Christmas comes but twice a year
St John the Baptist Russian Orthodox Parish priest Father Alexander Morozow chats with iconographer Father Alexis Rosentool as they look at the recently completed work to the mural at the church in time for the Orthodox Christmas. Photo: Jeffrey Chan
WHILE many Canberrans have already exchanged their unwanted gifts, members of the Russian Orthodox Church have had to wait until Sunday to rip open their own as they celebrate Christmas.
The congregation at Narrabundah's St John the Baptist Church will be gathering Sunday morning for its traditional Christmas liturgy, says parish priest Father Alexander Morozow.
''In the Orthodox Church, Christmas is - as everywhere - on the 25th,'' he said.
''But because we use the Julian calendar, which is now 13 days behind the modern-day calendar, our 25th of December now happens to fall on the 7th of January.''
Father Alexander said there were about 30 people in the church's core congregation, a count which fluctuated with the capital's changing population, who celebrated Christmas Eve on Saturday.
''Some people hold out for all the celebrations this weekend,'' he said. ''Others perhaps have gift giving on the 25th and then have a church Christmas later.''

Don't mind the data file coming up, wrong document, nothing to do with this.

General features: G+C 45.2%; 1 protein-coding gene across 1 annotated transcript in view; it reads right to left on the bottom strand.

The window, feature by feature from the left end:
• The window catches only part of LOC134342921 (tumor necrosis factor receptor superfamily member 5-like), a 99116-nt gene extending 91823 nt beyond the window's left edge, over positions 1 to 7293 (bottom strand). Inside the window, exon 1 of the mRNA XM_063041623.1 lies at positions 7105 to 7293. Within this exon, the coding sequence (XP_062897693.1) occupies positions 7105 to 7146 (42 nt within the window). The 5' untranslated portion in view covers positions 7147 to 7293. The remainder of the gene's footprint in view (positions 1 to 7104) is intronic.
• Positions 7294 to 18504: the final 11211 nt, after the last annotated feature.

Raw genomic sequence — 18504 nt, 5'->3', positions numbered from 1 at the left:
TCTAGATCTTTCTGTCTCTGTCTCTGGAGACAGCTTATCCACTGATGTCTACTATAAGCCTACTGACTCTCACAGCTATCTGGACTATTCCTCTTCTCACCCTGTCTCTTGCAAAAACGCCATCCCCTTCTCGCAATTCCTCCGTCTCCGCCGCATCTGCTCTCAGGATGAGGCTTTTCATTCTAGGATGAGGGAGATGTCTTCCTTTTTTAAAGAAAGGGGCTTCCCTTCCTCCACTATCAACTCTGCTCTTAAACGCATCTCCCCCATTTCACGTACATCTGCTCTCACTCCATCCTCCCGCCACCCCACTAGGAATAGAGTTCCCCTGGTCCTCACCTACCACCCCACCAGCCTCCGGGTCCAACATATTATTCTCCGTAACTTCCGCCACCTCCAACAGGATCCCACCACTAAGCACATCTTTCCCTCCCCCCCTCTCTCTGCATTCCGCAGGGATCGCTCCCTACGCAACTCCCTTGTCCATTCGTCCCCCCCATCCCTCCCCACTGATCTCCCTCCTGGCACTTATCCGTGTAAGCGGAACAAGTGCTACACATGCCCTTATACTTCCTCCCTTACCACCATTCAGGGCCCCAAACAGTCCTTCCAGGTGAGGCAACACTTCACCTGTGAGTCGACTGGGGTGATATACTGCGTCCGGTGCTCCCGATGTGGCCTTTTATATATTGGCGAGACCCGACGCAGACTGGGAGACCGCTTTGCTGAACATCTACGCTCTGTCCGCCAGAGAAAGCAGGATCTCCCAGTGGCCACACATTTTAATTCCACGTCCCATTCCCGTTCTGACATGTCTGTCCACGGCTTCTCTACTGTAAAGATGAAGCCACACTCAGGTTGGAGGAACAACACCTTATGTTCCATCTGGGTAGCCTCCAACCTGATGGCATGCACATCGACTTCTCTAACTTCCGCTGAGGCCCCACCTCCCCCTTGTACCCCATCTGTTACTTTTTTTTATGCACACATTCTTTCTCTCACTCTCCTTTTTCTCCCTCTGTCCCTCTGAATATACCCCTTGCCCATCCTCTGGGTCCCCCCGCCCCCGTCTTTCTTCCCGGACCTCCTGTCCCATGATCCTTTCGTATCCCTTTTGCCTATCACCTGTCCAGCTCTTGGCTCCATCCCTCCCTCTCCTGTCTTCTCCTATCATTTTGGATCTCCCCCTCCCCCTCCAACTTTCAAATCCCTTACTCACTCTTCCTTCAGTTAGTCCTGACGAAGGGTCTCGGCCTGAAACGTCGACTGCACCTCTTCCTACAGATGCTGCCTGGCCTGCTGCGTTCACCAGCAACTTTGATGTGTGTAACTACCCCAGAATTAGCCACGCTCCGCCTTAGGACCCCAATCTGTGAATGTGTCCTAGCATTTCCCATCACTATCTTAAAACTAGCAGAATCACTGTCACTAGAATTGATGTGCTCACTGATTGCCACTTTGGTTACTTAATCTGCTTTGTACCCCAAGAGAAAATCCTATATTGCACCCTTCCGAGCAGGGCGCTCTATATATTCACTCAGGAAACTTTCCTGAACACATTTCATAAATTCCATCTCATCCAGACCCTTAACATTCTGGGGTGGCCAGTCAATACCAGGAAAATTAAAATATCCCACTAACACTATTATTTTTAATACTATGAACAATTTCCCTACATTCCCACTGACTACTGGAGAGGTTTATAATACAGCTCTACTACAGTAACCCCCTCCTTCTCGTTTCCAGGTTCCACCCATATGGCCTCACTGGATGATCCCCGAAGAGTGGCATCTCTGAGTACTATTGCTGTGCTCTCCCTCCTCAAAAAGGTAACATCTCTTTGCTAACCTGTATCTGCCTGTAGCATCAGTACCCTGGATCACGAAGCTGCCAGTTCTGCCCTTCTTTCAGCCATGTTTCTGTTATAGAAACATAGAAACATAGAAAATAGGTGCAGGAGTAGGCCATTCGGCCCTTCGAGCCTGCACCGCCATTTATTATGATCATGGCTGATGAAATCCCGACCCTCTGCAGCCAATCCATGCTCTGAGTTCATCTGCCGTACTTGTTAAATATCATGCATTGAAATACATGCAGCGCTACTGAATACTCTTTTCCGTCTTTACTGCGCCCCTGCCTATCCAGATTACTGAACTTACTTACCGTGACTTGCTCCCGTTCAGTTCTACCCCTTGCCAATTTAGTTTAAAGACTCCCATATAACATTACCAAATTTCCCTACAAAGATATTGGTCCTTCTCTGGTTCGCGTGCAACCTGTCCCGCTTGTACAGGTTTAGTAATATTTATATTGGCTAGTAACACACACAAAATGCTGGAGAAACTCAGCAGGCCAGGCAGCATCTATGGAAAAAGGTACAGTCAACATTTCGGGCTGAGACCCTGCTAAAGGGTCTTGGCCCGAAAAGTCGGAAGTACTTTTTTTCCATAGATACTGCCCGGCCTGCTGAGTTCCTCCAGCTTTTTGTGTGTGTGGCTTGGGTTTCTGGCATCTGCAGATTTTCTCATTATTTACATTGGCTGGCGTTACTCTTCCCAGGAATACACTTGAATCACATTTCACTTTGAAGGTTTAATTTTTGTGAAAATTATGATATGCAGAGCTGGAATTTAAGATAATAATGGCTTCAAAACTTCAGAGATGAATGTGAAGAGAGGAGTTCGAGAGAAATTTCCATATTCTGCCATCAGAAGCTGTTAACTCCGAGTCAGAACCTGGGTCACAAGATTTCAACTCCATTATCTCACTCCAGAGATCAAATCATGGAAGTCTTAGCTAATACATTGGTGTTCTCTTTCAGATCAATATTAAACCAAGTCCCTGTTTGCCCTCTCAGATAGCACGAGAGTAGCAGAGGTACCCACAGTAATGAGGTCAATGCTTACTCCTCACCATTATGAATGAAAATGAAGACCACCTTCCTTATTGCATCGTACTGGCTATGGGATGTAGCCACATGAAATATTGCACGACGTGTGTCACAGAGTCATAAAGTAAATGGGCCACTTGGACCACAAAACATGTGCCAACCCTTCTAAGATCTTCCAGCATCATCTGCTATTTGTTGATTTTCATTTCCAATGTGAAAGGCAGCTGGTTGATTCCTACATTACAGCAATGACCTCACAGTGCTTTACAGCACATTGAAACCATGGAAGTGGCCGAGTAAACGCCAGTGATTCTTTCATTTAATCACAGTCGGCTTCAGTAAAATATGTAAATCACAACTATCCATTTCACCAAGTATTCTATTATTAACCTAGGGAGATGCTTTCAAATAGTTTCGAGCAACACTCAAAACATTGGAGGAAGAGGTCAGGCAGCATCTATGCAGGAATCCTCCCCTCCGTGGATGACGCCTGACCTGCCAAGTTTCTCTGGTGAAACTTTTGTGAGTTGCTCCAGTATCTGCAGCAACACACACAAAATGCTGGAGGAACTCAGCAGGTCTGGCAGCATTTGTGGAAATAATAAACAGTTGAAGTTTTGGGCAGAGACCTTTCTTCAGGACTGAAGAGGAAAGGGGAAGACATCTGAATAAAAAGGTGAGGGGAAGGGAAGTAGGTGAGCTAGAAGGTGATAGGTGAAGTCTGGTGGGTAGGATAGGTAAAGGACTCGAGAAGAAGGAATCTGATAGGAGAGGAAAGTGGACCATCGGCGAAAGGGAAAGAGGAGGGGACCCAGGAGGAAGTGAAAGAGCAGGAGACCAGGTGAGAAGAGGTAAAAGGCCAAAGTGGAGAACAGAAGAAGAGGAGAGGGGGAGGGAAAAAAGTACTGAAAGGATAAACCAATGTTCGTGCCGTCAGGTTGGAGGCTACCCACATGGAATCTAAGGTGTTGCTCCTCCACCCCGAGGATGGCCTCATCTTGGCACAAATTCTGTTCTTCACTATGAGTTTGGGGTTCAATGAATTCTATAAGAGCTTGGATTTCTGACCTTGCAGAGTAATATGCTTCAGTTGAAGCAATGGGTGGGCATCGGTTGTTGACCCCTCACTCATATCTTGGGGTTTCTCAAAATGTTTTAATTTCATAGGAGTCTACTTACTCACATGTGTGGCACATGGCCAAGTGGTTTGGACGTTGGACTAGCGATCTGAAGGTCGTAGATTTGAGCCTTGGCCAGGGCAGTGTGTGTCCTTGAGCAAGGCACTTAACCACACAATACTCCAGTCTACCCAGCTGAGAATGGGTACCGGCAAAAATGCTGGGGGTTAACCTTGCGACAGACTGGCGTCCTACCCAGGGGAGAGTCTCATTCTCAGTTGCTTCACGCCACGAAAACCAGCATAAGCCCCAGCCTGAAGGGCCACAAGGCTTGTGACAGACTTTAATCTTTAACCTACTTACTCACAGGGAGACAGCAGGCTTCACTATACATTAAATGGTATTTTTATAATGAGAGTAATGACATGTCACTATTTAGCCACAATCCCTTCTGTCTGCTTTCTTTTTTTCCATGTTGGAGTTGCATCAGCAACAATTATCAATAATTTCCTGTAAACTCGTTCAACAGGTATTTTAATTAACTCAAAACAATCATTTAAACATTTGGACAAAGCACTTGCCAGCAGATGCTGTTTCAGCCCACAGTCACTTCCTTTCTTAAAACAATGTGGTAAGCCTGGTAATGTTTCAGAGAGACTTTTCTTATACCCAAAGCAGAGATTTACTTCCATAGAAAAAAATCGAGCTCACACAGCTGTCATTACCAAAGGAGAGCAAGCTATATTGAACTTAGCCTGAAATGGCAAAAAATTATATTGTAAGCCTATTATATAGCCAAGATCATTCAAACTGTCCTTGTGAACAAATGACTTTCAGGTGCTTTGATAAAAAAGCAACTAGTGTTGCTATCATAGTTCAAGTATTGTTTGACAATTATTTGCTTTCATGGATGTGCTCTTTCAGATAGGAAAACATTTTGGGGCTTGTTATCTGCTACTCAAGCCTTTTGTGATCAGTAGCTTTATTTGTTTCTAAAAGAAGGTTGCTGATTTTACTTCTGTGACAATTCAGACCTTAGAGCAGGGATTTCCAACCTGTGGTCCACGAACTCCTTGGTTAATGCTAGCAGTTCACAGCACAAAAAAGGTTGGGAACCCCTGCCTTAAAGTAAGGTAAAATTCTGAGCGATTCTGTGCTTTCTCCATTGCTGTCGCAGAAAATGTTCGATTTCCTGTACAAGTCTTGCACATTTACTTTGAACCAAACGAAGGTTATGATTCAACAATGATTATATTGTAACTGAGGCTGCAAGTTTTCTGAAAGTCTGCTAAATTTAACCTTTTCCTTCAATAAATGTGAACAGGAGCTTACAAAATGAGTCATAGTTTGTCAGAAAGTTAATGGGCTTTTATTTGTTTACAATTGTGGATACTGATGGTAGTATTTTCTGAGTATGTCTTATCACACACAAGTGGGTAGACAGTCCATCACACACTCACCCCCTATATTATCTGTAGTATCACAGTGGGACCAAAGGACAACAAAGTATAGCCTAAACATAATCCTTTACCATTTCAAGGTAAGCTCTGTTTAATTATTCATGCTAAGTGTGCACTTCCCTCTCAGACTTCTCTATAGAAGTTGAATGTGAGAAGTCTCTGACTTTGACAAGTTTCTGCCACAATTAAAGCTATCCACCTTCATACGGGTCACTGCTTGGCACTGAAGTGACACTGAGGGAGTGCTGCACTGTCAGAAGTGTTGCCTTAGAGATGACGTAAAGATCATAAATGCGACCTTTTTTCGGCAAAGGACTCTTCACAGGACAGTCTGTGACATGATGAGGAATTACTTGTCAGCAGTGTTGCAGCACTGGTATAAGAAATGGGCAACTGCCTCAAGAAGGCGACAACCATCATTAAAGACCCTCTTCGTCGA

While children may receive presents from Grandfather Frost instead of Santa, Father Alexander said there was one thing both the ''Western'' and Orthodox congregations agreed on - overindulging in Christmas dinner.
But for those in the Russian Orthodox Church, it's the only excess of the season.
''There's an Advent, a six-week period of Lent where those who are devout will abstain from meat and other animal foods for the six weeks leading up to Christmas,'' he said. ''Lent finishes on Christmas Day, so after the liturgy people go home and tuck in.''
This year's Christmas celebrations also mark the culmination of almost 30 years of iconography work, with Father Alexander unveiling 12 freshly painted medallions of saints around the walls of the ornate building.
''The saints you find in these medallions aren't the ones you'd expect to find in a Russian Orthodox Church,'' he said.
''They're ancient Western saints that in fact are also saints in the Orthodox Church.''
Father Alexander said the mix of saints was a deliberate choice, to reflect on the multicultural nature of Canberra, and work would be continued over the next year on the lone blank wall left in the church.